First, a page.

First of all, if you’re in the Atlanta area, and you love yourself a metaphysical bookstore, you’ll want to check out Phoenix & Dragon in Sandy Springs, right by the Roswell Road exit off 285. Founded in 1987 by Candace Apple, this shop has grown into a community center “where people of any spiritual path might find sustenance on their continued journey.” We love discovering their monthly events, hosted in the peaceful classroom at the shop’s back, which overlooks rich green woods.
On this visit, we had the pleasure of attending a tea class, “Ancient to Modern Tea Brewing,” hosted by Chandler McAnally, co-founder of Atlanta-based Western Immortal. When you see all that this class included for just $10 a person, you can appreciate that Phoenix & Dragon events are more like a community service.
Western Immortal teas are sold at Phoenix & Dragon, alongside a variety of teasets in the shop’s front room. The tea company’s mission is to “provide the best quality tea that comes from ethical, generational farms that will serve to inspire the modern individual to master any challenge that comes their way.”
Always More to Learn about Tea
It’s true, no matter how long you’ve studied tea customs or been an avid tea drinker, there is always something new to learn about tea. We took copious notes as Chandler discussed a variety of topics during the two-hour class. Here’s what we learned.
The Source of the Water Matters
Of course, the water you use when brewing affects the flavor of your tea. Most of us who drink tea daily know the basics: use fresh, filtered water that hasn’t been twice boiled, for highest oxygen level.
Chandler shared these Chinese teachings of how the water you use for brewing your tea heals the body differently depending on its source:
- Long-flowing water (like from a fast-flowing river) is cleansing
- Waterfall water flushes out disease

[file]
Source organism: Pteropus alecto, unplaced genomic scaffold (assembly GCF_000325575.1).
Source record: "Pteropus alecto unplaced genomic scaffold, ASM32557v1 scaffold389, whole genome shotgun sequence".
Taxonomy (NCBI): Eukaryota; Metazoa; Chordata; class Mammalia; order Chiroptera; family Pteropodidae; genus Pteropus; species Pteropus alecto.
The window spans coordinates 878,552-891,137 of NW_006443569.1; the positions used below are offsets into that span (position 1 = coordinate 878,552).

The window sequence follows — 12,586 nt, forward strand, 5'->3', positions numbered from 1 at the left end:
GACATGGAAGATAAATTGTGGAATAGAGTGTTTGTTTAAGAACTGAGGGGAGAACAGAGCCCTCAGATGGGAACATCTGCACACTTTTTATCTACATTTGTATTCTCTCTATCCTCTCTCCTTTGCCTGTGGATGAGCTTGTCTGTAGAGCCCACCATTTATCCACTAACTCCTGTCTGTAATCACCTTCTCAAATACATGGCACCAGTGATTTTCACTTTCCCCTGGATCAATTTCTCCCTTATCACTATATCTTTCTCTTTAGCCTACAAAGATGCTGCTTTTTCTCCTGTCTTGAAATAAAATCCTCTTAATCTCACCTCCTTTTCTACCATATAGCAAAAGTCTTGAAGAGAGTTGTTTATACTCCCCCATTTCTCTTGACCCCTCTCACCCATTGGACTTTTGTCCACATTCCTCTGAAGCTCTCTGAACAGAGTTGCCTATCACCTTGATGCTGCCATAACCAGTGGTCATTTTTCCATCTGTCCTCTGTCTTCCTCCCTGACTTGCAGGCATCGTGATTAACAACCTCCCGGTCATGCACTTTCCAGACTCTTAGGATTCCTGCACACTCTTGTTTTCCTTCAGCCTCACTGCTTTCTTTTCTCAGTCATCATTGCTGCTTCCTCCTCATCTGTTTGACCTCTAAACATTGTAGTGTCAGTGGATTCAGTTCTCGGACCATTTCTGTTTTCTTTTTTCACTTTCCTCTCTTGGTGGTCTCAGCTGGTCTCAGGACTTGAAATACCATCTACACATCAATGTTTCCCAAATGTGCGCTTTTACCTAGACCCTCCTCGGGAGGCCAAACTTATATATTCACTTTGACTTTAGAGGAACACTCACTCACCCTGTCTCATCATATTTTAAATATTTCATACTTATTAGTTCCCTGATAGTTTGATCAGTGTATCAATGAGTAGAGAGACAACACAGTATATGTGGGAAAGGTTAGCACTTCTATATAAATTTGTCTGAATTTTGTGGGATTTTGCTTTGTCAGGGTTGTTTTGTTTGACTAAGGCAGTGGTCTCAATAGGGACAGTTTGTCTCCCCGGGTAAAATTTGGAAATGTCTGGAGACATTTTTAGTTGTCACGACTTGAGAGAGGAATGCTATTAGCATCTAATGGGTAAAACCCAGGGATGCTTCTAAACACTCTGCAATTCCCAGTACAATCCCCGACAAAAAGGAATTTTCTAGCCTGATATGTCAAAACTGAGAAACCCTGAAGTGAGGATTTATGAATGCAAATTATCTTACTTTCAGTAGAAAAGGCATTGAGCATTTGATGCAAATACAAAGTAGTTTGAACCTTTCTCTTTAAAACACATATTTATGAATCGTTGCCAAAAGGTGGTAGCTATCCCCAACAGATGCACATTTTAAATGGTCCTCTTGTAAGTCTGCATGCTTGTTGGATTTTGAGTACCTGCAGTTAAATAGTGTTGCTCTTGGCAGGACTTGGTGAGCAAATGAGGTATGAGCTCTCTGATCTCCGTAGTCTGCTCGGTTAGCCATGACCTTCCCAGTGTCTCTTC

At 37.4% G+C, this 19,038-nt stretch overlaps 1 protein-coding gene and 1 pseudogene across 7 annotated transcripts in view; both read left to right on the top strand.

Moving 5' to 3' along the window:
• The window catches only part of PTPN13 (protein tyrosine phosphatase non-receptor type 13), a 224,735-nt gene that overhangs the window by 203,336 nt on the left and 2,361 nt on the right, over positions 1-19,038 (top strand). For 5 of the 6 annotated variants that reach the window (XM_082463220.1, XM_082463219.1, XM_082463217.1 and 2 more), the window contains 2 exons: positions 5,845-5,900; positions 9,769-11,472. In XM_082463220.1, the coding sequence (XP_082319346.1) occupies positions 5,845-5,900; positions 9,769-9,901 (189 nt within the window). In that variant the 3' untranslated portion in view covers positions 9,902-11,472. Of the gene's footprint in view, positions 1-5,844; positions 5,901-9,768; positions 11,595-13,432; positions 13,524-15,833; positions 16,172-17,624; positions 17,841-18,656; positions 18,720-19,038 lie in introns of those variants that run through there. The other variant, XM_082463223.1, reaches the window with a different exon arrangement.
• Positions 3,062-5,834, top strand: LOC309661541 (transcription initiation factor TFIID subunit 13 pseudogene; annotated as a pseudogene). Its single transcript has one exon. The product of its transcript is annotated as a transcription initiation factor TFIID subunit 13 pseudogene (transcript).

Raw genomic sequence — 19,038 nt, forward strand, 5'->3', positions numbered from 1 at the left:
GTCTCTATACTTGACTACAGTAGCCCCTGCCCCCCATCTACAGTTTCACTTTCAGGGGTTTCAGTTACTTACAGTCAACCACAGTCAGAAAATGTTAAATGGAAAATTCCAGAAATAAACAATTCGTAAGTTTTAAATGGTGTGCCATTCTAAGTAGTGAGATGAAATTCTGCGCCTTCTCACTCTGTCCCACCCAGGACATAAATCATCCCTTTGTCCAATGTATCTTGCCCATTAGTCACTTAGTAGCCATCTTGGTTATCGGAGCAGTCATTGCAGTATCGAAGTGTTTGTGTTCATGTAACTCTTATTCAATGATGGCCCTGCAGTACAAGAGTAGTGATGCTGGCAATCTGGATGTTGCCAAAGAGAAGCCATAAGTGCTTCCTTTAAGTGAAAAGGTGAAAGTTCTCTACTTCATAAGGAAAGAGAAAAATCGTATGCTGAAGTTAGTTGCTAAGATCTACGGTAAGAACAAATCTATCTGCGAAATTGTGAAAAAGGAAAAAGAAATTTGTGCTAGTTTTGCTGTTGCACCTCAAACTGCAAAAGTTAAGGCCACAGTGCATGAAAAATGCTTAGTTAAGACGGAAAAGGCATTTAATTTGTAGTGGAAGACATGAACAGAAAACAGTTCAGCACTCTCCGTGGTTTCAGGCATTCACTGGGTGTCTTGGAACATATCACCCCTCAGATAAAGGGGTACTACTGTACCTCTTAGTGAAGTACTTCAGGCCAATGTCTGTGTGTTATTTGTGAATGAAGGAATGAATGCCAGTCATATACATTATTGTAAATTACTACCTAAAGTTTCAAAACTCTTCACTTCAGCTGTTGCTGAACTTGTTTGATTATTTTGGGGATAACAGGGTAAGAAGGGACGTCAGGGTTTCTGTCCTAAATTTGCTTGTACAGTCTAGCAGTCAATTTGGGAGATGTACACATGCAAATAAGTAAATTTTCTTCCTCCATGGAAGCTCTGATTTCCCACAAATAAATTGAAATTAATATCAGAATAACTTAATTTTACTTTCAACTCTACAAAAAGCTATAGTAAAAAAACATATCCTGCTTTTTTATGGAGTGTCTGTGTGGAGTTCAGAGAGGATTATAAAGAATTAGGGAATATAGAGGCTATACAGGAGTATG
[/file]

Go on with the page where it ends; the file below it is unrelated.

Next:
- Slow-flowing water brings calm mind and heals the stomach
- Swirling water is good for the digestive system and fevers
- Water from the sky is the best water that brings calm and brightness to the mind, clarity to the lungs and brain
Chandler used spring water to brew the teas for our class. He mentioned that mountain water is best for high mineral content, well water is often used, and tap water is acceptable, but best if filtered.
Above he is pouring hot water over a blooming tea, which he explains is usually made from green or white tea leaves, hand-tied around a flower blossom. Below you can see why you’d want to serve a blooming tea in a clear glass teapot, to appreciate its dramatic unfurling.
Chinese Tea Etiquette
As tea production originated in China and the first teas were enjoyed in China thousands of years before the rest of the world knew of it, it is fitting that Chandler shares Chinese tea etiquette tips with us.
Below Chandler demonstrates how to fold your tea towel, which you use to catch any drips when pouring for your guests. Chandler explains that it’s rude to let the tea drip into your guest’s cup and shows us how you hold the tea towel beneath the teapot as you pour.
Did You Know These Etiquette Rules?
How do you say, “thank you” after tea is poured for you? Knock on the table.
Never point the teapot spout towards your guest.
When you pour water over the tea leaves to steep, if you use your left hand, pour clockwise, and if you use your right hand, pour counter-clockwise.
Tea Tasting Time!
He explains that the first infusion is called “awakening the dragon” or “washing the leaves.”
Possibly our favorite thing we learned in this class is that spying holes in your tea leaves is a good sign. It means the bugs like the plant, which means your tea was grown organically and is of a higher quality.
As parting gifts, each participant takes home a Western Immortal tea sample and our little white tasting tea cup. Our thanks to Chandler of Western Immortal and Phoenix & Dragon for a lovely educational experience.